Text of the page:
An oft-quoted statement of Karl Marx, from his Preface to A Contribution to the Critique of Political Economy, expresses in a profound way how humans see and define themselves; not in abstract, but under conditions bred by the specific economic structure of society.
My allusion here is only to draw an introduction to a discussion on morality. Morality, by its upholders, is always considered to be written in stone. History reveals otherwise. The Aztecs considered it a matter of duty to eat their slain enemies, lest the sun shall not shine on them.
Human sacrifice in other forms - among Incas, Canaanites, and other civilizations was far more common for our comfort. One actually doesn’t need to go that far to get the point – Just note the colossal changes that have occurred in the last 50 years of entertainment media in depicting the role of an ‘ideal woman’.
Moral values and ethical norms are fluid. They derive from a gamut of causes and considerations. One must not be surprised to discover that a certain value inculcated in childhood as self-evident, turns palpably absurd as one grows up. These moral values usually come with an expiry date of their own.
They change with the change in the time and place in which they are manufactured. Building on the work of German psychologist Franz Carl Muller-Lyer, Bertrand Russell presses the same point. The ethical views of an average man he states,
...are those appropriate to the economic system existing in the time of his great-grandfather.
And morality, he professes,
...has varied as economic systems have varied, lagging always about three generations behind.
Take a contrasting look at how a person identified himself in the feudal vs. the capitalist/bourgeoisie society. In feudal societies and kingships, introductions began with a proud reference to lineage.
Entire subjects and books addressed the pressing issue of who our forefathers were. Taking particular pride in ancestry was reflected not only in elaborate genealogies but also in poetry, memoirs, and biographies.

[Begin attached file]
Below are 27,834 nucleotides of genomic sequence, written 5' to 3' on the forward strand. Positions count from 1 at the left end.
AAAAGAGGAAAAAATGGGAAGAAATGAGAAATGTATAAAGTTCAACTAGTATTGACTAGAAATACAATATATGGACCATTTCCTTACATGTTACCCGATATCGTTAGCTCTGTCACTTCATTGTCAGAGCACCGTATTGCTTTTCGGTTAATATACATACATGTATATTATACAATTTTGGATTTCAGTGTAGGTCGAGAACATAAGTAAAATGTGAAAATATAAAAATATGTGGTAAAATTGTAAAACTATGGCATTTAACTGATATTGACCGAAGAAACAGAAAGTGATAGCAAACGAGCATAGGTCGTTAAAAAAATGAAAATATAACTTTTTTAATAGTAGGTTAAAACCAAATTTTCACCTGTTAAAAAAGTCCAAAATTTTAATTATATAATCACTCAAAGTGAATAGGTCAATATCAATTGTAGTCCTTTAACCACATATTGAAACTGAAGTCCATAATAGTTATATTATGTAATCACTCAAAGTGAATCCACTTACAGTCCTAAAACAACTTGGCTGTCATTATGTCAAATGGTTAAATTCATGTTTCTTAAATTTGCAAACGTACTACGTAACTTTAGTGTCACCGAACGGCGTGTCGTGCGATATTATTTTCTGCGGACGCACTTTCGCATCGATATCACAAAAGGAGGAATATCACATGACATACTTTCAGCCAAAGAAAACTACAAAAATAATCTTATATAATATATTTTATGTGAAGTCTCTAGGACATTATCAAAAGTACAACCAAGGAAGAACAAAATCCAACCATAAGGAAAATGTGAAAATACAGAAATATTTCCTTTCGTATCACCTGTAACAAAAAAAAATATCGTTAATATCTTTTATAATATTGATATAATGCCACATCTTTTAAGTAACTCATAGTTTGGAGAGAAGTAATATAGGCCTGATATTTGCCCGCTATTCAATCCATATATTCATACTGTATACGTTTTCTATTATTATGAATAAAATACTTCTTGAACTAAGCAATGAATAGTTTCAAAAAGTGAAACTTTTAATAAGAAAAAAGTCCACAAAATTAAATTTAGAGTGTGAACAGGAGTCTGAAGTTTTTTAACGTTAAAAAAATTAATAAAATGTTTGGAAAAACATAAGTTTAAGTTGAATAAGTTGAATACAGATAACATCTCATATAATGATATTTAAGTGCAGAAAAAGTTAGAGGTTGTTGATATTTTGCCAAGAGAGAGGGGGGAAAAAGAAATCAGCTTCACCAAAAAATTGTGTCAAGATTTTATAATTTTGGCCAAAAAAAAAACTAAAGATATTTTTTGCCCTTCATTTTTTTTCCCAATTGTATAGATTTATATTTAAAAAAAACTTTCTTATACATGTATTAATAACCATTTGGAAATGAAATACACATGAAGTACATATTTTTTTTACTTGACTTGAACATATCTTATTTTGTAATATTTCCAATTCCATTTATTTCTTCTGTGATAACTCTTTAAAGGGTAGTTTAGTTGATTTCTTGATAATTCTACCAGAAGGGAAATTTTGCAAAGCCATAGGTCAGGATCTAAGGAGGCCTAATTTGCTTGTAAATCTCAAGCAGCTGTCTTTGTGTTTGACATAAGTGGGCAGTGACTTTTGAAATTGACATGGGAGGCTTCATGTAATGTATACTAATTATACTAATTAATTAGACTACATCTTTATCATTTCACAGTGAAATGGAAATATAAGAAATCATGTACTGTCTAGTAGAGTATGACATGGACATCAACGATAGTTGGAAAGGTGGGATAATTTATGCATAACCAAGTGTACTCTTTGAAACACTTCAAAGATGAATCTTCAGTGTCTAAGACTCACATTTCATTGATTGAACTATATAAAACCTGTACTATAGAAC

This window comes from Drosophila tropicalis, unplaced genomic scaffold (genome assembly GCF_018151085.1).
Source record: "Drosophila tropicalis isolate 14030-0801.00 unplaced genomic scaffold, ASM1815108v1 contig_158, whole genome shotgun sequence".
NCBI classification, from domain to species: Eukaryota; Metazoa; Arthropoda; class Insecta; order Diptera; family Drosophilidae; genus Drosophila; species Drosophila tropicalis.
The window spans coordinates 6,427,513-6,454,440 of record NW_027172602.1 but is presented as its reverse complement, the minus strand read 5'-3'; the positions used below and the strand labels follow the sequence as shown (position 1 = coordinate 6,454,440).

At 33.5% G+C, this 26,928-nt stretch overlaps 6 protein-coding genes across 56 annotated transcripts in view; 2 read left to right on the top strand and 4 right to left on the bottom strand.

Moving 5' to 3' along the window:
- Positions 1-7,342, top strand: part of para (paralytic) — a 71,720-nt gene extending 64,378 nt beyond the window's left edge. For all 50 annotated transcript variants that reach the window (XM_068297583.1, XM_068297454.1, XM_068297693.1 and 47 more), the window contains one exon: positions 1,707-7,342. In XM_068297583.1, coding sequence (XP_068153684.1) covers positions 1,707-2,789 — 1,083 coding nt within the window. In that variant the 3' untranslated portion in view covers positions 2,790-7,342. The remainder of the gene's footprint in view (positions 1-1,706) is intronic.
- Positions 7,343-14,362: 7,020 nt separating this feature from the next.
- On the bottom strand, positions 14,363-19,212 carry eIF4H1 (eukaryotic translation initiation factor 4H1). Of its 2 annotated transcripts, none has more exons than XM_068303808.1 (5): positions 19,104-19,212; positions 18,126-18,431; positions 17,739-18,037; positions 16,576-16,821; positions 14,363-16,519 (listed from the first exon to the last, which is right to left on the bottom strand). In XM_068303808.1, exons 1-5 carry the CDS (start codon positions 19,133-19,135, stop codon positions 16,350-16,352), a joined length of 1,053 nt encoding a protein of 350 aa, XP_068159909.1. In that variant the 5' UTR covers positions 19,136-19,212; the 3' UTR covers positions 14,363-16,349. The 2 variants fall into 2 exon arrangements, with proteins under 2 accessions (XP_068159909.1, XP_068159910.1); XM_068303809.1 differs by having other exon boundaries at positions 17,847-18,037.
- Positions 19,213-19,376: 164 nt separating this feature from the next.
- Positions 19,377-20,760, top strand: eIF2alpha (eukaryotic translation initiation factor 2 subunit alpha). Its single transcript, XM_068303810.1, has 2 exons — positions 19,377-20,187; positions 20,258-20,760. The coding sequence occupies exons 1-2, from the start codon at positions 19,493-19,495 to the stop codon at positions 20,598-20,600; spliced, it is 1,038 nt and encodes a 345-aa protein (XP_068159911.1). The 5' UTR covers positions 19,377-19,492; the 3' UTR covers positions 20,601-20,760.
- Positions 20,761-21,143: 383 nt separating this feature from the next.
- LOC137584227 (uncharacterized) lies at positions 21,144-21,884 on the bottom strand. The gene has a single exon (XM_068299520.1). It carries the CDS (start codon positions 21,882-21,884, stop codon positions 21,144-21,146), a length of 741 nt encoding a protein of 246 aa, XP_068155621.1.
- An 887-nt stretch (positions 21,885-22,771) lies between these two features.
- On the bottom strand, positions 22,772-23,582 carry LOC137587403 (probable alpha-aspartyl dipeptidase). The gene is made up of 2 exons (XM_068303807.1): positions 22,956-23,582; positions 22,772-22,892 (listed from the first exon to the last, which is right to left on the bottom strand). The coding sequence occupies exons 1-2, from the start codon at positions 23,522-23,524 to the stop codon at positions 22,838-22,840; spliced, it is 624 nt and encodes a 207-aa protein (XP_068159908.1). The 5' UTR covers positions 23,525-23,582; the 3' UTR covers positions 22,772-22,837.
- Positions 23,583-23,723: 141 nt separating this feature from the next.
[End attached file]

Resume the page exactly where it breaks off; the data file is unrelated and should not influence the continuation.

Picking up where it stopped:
To the contrary, in our age and times, when the economy has shifted (or, is shifting) to a capitalist mode, introductions begin not with a chest-thumping over noble ancestry, but a background of ‘modest upbringing’ which the subject’s ‘entrepreneurial skills’ transformed into a great success.
While the former had to (mis)own his genealogy to exert influence, the latter has to disown it, with equal vehemence (at least in public), to display his individual effort and enterprise.
One can (to a great extent) explain this stark contrast by digging into the economic underpinnings of the respective societies. In feudal societies, families and lineages were tied (literally) to the ground.
They owned lands and worked on them. Or they owned lands and made others work on them. Or they did not own lands and were made by others to work on them. In any case, the tenet of being tied to a piece of land ensnared certain values of togetherness, collective possession, patriarchal authority, and so on.
In times when the place of labor (increasingly for many) is not land but far away factories and offices – maintaining such an ethical disposition is difficult (if not outright impossible).